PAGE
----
If I haven’t already made it painfully obvious, the varying diversities in the Six of Crows duology is what really sets apart these books from the rest. If a reader with a physical disability meets Kaz Brekker, they’ll see firsthand that their different ability doesn’t slow them down. If a reader struggling with body image meets Nina, they’ll learn that bodies come in all shapes and sizes, each beautiful in their own right. And if a reader with learning disabilities meets Wylan, they’ll know that you can overcome just about anything that life throws your way.
This isn’t even all of the diversity in the Grishaverse. Despite my rambles, I’ve barely scraped the service. You have canon bisexual and gay characters. You have characters that were previously employed as sex workers. You have characters that struggle with addiction. All of the representation may be fictional, but it can be life-changing for the right reader.
‘Has anyone noticed this whole city is looking for us, mad at us, or wants to kill us?’
Crooked Kingdom, page 47
Let’s just pretend I haven’t already ranted about three of the characters for an unreasonable amount of time.
Even back when I was first reading Six of Crows, it was next to impossible for me to think of these characters as anything other than real people. They’re each so well-developed with amazing character development that they can’t help but feel as if they’re some of my closest friends, as silly as it sounds. I mean, I can’t even begin to tell you how many times I’ve caught myself saying “I miss *insert Six of Crows character here*” as if they’re just regular people I hadn’t seen in a little while and it was due time we got together to catch up.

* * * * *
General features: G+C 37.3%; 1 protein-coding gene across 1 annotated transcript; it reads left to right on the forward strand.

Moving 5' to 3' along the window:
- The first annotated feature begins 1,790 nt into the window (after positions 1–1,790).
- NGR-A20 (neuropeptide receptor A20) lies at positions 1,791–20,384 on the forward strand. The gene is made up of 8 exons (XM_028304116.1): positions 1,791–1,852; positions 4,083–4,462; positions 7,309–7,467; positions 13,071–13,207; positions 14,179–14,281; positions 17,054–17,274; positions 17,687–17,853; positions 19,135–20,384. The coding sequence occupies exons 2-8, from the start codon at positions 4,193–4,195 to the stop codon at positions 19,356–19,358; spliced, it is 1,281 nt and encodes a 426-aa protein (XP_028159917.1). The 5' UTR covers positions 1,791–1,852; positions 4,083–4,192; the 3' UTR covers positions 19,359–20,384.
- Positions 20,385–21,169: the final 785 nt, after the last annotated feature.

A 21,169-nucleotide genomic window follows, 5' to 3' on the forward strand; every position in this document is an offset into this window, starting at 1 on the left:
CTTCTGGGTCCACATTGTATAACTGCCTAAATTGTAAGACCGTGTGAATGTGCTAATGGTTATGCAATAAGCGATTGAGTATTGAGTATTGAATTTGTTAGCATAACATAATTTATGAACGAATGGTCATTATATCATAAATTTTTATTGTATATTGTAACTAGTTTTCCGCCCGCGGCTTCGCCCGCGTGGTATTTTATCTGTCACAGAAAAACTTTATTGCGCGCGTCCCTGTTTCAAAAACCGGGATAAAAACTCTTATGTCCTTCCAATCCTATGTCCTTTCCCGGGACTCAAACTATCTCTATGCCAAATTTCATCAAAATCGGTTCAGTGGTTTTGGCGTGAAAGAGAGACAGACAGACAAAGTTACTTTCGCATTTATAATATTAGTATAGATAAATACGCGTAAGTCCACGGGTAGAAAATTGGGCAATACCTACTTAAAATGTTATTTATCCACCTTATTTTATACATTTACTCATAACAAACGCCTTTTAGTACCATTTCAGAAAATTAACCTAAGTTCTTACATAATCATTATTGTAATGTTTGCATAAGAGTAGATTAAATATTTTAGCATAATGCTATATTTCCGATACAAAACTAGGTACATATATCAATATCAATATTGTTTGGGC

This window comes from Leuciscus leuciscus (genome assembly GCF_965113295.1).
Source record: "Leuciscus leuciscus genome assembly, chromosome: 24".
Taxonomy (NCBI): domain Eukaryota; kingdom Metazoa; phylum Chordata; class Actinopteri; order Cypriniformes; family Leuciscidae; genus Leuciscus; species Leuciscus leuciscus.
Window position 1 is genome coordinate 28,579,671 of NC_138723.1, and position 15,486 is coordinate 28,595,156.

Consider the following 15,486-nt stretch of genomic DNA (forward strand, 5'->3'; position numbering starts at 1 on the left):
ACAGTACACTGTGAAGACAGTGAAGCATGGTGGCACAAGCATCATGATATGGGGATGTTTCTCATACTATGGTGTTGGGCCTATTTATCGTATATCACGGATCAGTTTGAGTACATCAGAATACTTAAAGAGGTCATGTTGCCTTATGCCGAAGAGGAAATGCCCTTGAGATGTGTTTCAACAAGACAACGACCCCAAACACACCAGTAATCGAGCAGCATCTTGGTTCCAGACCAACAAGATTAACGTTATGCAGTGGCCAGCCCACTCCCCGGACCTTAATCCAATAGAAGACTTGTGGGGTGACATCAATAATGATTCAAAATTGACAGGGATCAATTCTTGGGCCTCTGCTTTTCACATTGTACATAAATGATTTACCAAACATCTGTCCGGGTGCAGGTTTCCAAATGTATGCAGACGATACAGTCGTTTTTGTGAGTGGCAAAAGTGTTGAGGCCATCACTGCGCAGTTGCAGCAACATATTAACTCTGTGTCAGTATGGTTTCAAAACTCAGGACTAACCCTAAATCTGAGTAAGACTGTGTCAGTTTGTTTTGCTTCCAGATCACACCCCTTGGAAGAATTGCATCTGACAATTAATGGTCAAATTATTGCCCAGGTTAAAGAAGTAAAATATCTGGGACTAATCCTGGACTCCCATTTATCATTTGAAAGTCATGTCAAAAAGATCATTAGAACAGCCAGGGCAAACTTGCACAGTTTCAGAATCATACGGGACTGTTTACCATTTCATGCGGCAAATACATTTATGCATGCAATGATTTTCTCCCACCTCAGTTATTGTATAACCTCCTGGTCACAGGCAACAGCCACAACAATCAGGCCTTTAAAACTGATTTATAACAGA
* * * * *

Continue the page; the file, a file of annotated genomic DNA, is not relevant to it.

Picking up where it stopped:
I’ll spare you from once again hashing some of the reasons why I love Kaz Brekker, Nina Zenik, and Wylan Van Eck, but we can’t ignore the ones I’ve skipped over either.
Raised by her acrobatic parents, Inej Ghafa is quietly unstoppable. She’s the Wraith, a spider traversing high altitudes no one else would dare even consider. She’s Kaz’s right hand, but it wasn’t always that way. After being scooped up by slavers in the middle of the night, she was forced to work at a pleasure house. It wasn’t until Kaz approached her for her spying skills that she found refuge and an escape with the deadliest boy of them all. At any given moment, Inej has a plethora of knives tucked into her clothing and she has specially made leather shoes to grip high, slippery services. And despite the fact that she could gut you like a fish before a scream even left your lips, Inej leans heavily into her ancient Suli proverbs, spitting out wisdom every other minute. Like Kaz, she lets her revenge and anger fuel her life, her purpose. Sure, she isn’t as outwardly aggressive, but because of her past, she decides to dedicate her future to capturing slavers and bringing them to justice, saving their victims any way she can. Inej is faithful to the end, if you’re lucky enough to earn her trust and friendship, and I don’t know that I could love her any more than I already do.